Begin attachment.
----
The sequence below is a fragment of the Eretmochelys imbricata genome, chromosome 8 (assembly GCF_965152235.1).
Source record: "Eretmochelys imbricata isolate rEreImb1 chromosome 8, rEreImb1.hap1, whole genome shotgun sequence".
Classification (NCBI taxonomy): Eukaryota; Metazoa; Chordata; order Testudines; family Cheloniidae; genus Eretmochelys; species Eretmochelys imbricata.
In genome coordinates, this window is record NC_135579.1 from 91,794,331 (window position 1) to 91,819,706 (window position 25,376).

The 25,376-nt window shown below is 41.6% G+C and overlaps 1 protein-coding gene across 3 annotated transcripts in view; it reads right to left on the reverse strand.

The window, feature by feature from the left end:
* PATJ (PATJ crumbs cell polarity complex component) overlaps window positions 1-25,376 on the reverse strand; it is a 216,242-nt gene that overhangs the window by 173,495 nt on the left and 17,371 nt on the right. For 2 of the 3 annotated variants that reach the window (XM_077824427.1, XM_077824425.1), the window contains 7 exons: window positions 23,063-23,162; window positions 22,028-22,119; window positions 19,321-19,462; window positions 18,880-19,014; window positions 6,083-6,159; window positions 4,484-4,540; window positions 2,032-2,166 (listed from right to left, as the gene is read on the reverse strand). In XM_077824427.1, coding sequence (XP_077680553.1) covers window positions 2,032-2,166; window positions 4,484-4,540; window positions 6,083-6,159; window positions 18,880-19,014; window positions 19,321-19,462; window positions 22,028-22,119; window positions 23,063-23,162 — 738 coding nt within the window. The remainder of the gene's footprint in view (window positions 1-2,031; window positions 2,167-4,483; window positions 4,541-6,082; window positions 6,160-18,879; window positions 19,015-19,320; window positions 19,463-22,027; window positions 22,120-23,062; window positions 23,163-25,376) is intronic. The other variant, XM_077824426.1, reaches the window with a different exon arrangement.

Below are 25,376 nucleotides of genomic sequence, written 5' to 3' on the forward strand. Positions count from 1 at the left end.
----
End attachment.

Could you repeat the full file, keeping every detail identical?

The sequence below is a fragment of the Eretmochelys imbricata genome, chromosome 8 (assembly GCF_965152235.1).
Source record: "Eretmochelys imbricata isolate rEreImb1 chromosome 8, rEreImb1.hap1, whole genome shotgun sequence".
Classification (NCBI taxonomy): Eukaryota; Metazoa; Chordata; order Testudines; family Cheloniidae; genus Eretmochelys; species Eretmochelys imbricata.
In genome coordinates, this window is record NC_135579.1 from 91,794,331 (window position 1) to 91,819,706 (window position 25,376).

The 25,376-nt window shown below is 41.6% G+C and overlaps 1 protein-coding gene across 3 annotated transcripts in view; it reads right to left on the reverse strand.

The window, feature by feature from the left end:
* PATJ (PATJ crumbs cell polarity complex component) overlaps window positions 1-25,376 on the reverse strand; it is a 216,242-nt gene that overhangs the window by 173,495 nt on the left and 17,371 nt on the right. For 2 of the 3 annotated variants that reach the window (XM_077824427.1, XM_077824425.1), the window contains 7 exons: window positions 23,063-23,162; window positions 22,028-22,119; window positions 19,321-19,462; window positions 18,880-19,014; window positions 6,083-6,159; window positions 4,484-4,540; window positions 2,032-2,166 (listed from right to left, as the gene is read on the reverse strand). In XM_077824427.1, coding sequence (XP_077680553.1) covers window positions 2,032-2,166; window positions 4,484-4,540; window positions 6,083-6,159; window positions 18,880-19,014; window positions 19,321-19,462; window positions 22,028-22,119; window positions 23,063-23,162 — 738 coding nt within the window. The remainder of the gene's footprint in view (window positions 1-2,031; window positions 2,167-4,483; window positions 4,541-6,082; window positions 6,160-18,879; window positions 19,015-19,320; window positions 19,463-22,027; window positions 22,120-23,062; window positions 23,163-25,376) is intronic. The other variant, XM_077824426.1, reaches the window with a different exon arrangement.

Below are 25,376 nucleotides of genomic sequence, written 5' to 3' on the forward strand. Positions count from 1 at the left end.